Golan Levin with Kamal Nigam and Jonathan Feinberg: The Dumpster
This seems a fitting post with which to celebrate both Valentine’s Day and the end of a 3 week holiday-induced blog silence:
The Dumpster is a visualization of the romantic lives of American teenagers. Extracting breakup-related blog entries from millions of blogs, it charts them along a chronological axis with text excerpts and relevant data like age and sex of the poster. The blog entries themselves are visualized as a pleasantly pastel cluster of bubbles, falling from the top of the screen and percolating to the bottom.
The Dumpster bears some similarities with Golan’s earlier work Secret Lives of Numbers, which was shown in the Generator.x exhibition. It utilizes the same time axis and pixel grid navigation device for accessing the many nodes. The project description claims that the Dumpster reveals “underlying patterns of these failed relationships”, although this is hard to quantify. There is a “Match” data field shown for each entry, this could indicate a match against other entries. Another possibility is that it represents how well the text matches some text pattern used to identify blog entries dealing with romantic breakups.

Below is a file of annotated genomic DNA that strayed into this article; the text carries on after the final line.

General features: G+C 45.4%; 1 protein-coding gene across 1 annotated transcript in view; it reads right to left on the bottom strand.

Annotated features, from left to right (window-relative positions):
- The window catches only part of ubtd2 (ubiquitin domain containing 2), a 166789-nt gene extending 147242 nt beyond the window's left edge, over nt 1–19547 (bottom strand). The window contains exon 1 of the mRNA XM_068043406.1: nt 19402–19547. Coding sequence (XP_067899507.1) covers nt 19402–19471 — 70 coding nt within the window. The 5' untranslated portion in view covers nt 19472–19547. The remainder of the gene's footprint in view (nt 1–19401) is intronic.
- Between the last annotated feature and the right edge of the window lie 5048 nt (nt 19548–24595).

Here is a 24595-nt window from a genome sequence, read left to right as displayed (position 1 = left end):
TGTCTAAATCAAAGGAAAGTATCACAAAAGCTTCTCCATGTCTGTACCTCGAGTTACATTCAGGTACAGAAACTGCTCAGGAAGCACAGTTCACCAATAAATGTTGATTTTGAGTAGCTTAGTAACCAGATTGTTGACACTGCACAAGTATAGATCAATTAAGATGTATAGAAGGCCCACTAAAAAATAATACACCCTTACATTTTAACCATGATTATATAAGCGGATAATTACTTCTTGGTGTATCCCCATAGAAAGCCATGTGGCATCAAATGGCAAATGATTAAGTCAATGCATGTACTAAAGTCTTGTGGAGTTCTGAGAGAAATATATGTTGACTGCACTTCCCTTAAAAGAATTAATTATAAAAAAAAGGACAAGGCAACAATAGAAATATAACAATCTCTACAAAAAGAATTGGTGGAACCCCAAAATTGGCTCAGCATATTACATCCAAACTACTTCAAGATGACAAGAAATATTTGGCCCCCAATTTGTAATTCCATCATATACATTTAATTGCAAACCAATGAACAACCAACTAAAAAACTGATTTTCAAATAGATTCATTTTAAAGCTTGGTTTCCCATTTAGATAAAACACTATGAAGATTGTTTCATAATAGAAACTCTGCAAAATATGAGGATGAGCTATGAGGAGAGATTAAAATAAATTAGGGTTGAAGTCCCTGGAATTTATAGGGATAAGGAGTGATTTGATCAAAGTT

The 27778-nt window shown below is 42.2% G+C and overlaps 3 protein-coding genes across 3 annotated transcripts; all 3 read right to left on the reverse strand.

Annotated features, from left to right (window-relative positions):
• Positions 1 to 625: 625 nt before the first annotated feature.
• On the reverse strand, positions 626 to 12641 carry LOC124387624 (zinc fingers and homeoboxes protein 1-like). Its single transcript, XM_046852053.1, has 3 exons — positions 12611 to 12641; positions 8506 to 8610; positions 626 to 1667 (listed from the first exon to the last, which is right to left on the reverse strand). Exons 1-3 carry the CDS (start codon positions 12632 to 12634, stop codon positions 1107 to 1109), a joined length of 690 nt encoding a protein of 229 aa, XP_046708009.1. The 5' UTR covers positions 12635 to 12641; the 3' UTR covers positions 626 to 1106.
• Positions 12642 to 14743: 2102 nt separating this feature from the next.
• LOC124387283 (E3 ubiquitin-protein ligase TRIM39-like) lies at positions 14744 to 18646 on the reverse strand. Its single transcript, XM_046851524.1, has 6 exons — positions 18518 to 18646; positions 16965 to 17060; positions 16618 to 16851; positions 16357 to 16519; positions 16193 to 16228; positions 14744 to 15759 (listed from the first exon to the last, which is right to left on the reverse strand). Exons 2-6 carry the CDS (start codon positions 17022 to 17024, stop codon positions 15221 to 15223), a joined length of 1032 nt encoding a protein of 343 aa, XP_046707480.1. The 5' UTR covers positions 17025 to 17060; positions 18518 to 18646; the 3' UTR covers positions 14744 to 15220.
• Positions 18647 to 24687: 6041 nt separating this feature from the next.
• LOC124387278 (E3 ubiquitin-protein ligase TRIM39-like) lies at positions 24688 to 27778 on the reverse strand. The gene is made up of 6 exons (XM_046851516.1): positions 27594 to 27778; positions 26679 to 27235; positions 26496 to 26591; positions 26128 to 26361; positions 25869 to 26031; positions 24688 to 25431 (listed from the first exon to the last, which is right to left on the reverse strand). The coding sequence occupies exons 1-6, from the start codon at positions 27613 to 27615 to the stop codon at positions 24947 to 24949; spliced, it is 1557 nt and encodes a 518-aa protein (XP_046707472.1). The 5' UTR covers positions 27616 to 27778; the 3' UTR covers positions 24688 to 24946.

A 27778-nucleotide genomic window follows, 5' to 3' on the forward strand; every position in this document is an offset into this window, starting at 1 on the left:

But even if the numerical relevance of the visualization seems slightly impenetrable, the Dumpster charms the viewer with endless text excerpts demonstrating the banal beauty of love. Despite the large number of entries there seems to be practically no false positives, just endless teenage musings. And given the impeccable timing of releasing it on Valentine’s Day, you can’t fault it.
The Dumpster is a joint commission from Whitney Artport and Tate Online. Along with Turbulence these portals are becoming serious spaces for the creation and publication of more complex online works. Given the difficulty of exhibiting net-based art in a gallery context, even modestly paid commissions become a major incentive for the creation of new work. At the same time, it allows museums like the Tate and the Whitney to dabble in “experimental media” without committing to showing it in their physical spaces.